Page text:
Chris, either you are making an arbitrary if..then statement or else you are presenting TAG with unstated (implicit) premises, in which case your argument is circular. If you are just making an arbitrary if..then statement, then I have no problem with it, other than the conclusion is false because the premise is false. If you are trying to present an argument for TAG, then you simply have not stated the argument to avoid it from appearing circular.

C.L. Bolt

What do you mean by “arbitrary if..then statement”? Would you consider the following to be an arbitrary if then statement?:

“If you are just making an arbitrary if..then statement, then I have no problem with it…”

Is this one an “arbitrary if..then” statement?:

“If you are trying to present an argument for TAG, then you simply have not stated the argument to avoid it from appearing circular.”

If not, why not? You will also need to establish your statement above. This is what I have been asking you to do. What is circular about either of the examples provided? Be specific, don’t just repeat what you have heard.

It seems that you are merely substituting “arbitrary” for my earlier “unprovable”. However, I have already answered you on this. An argument with an unprovable premise (or an “arbitrary” premise if I understand you correctly) is not a circular argument and a premise is not an argument.

Arguments with implicit premises are not necessarily circular. In order for your charge of circularity to stick with respect to the second option you will need to make the alleged implicit premises of the examples explicit and demonstrate how their presence results in circular argument.

You can repeat that the arguments appear circular all night long but it is a far cry from actually showing where and how they are circular. It is not up to me to produce premises that you imagine are hidden somewhere and believe constitute circularity in the arguments when revealed. This is very strange thinking on your part – if you know that there are implicit premises and you know that their being made explicit demonstrates that the arguments are circular then why not produce said premises and put this thing to rest?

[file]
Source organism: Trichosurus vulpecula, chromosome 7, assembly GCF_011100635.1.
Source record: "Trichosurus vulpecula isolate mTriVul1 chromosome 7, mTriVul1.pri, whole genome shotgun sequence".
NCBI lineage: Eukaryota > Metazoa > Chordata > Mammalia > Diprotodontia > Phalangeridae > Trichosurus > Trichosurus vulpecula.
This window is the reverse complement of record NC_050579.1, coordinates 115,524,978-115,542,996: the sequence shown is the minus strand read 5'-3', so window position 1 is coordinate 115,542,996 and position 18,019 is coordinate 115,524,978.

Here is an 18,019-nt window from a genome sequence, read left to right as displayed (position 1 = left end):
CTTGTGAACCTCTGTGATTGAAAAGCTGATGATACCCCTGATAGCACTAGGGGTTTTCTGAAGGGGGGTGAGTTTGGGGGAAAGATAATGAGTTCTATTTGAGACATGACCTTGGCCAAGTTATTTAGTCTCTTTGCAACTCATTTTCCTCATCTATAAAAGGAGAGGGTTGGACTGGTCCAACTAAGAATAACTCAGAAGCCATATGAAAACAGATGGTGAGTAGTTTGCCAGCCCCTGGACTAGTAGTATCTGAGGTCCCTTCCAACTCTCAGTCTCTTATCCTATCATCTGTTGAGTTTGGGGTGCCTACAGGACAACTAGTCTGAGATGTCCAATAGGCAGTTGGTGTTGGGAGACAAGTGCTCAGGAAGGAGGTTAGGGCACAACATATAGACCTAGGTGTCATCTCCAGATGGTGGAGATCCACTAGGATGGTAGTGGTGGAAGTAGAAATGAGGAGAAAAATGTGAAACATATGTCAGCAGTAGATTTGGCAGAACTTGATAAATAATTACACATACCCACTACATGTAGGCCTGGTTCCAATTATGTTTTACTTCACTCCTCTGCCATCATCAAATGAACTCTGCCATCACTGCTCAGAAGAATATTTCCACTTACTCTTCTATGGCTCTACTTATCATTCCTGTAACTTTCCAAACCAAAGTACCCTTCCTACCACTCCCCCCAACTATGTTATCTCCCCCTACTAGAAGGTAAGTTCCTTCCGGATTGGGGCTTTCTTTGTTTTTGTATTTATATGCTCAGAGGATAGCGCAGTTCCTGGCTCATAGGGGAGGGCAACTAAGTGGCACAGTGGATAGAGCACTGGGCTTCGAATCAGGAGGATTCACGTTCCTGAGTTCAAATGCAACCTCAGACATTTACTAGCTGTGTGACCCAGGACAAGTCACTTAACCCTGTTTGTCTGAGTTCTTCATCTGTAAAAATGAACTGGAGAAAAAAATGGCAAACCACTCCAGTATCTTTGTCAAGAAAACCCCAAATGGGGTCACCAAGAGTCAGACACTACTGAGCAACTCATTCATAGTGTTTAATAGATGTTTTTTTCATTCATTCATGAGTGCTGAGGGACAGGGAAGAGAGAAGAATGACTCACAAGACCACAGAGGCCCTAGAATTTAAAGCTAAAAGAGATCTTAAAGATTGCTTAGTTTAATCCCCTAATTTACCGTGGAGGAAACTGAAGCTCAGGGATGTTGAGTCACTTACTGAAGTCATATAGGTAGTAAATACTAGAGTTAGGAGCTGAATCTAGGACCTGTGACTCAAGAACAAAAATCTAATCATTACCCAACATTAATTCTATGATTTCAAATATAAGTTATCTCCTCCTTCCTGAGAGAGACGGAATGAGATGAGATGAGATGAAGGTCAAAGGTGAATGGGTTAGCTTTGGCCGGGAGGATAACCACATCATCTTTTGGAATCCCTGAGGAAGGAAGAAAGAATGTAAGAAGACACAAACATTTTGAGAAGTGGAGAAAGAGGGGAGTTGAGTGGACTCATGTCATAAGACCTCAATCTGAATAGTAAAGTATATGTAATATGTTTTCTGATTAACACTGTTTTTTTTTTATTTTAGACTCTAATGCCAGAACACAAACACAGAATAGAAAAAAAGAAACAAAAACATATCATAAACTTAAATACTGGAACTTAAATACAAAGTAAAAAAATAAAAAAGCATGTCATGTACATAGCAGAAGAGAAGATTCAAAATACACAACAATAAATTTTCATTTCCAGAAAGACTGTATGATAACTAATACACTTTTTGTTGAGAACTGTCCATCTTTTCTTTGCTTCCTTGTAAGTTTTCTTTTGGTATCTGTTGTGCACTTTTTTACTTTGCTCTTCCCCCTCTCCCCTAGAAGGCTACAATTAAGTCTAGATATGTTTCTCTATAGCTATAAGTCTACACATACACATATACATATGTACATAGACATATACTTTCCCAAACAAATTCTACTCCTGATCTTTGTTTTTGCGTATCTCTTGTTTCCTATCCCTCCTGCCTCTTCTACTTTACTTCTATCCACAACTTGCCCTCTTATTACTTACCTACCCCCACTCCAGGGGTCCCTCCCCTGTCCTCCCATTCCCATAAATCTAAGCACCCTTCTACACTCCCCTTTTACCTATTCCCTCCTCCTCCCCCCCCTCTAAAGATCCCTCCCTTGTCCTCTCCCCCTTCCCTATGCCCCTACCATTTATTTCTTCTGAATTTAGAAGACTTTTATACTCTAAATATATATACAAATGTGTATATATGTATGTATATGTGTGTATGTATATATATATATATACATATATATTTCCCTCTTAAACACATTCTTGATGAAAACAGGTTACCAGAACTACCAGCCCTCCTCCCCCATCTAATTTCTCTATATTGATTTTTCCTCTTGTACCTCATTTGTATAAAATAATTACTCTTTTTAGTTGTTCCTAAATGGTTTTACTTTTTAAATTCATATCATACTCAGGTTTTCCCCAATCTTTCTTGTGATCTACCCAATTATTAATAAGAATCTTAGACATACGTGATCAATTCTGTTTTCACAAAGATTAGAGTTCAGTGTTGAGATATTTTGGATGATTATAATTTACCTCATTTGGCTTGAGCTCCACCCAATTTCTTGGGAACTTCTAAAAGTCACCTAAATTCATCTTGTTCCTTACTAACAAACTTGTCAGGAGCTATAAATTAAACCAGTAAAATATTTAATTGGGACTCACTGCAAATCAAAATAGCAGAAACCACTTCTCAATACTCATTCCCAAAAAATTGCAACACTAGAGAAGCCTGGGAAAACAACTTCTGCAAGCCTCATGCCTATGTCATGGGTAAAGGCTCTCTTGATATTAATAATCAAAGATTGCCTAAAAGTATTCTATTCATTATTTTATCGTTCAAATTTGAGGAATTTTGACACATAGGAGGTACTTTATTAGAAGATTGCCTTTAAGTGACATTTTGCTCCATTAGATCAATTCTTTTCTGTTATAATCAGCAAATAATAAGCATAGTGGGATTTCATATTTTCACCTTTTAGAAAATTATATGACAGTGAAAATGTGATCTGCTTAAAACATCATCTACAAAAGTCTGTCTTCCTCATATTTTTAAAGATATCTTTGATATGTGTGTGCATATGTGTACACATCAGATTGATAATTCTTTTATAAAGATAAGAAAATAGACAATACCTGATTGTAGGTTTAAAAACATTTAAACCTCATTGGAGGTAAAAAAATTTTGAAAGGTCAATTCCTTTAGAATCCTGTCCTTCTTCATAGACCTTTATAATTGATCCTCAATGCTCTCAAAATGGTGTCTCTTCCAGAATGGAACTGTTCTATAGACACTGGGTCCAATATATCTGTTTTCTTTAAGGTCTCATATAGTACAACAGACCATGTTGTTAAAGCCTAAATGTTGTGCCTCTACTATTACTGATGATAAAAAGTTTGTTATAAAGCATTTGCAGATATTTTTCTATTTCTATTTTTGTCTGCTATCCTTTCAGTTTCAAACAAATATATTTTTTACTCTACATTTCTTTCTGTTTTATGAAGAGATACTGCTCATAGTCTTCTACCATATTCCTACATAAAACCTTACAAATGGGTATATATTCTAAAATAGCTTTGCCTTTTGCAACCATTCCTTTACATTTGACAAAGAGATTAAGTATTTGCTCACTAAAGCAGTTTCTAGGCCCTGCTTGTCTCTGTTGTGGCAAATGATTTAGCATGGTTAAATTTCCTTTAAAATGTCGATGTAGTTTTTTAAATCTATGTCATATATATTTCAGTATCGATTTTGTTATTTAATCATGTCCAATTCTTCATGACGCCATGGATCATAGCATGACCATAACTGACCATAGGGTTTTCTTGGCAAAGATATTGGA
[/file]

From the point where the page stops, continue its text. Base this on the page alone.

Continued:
Three more things worth noting:

1. I don’t think you actually addressed my questions from the last two comments.

2. You wrote, “Your premise entails the truth of your conclusion (God’s existence), which is what makes your argument circular.” I already addressed this in my previous comments and asked for clarification, but now you appear to be charging TAG with circularity while citing a different reason for doing so (an implicit premise)! Is TAG circular because a “premise entails the truth of [its] conclusion” or is it circular because I am “presenting TAG with unstated (implicit) premises”?

3. None of your comments is actually relevant to the inconsistency between the two surface level (but very popular) objections to TAG I presented. You are presumably trying to establish that TAG is circular or that it is unstated which is fine but it is difficult to see how you might go about establishing both!

Agreus Chris, your argument is a logically valid deductive argument, however that does not tell us much other than your argument is logically valid. Your premises, “If Knowledge, then God” has not been established and hence your argument is unsound. A sound argument is only sound if it is both logically valid and all of its premises are actually true.

If that is all there is to your argument and you have no problem with the unsoundness of it, then that is fine. But I doubt that you are satisified with that. Most people who argue TAG try to support their premises with some sort of argument, which I have always found to be a circular one.

C.L. Bolt “Chris, your argument is a logically valid deductive argument”

Glad you grant this!

“however that does not tell us much other than your argument is logically valid.”

It tells us the argument.

“Your premises, ‘If Knowledge, then God’ has not been established and hence your argument is unsound.”

An argument with an unestablished premise is not necessarily unsound.

“A sound argument is only sound if it is both logically valid and all of its premises are actually true.”

Yes, but note that just because a premise has not been established does not mean that the premise is false. Thus an argument with an unestablished premise is not necessarily unsound.

“If that is all there is to your argument and you have no problem with the unsoundness of it, then that is fine.”

Again, the argument is not necessarily unsound because the premise is not necessarily false, even if it has not been established. You would need to provide arguments in order to demonstrate that the premise in question is false in order to support your statement that the argument is unsound.

“But I doubt that you are satisified with that.”

You’re right, I’m not, because I do not believe that it is unsound.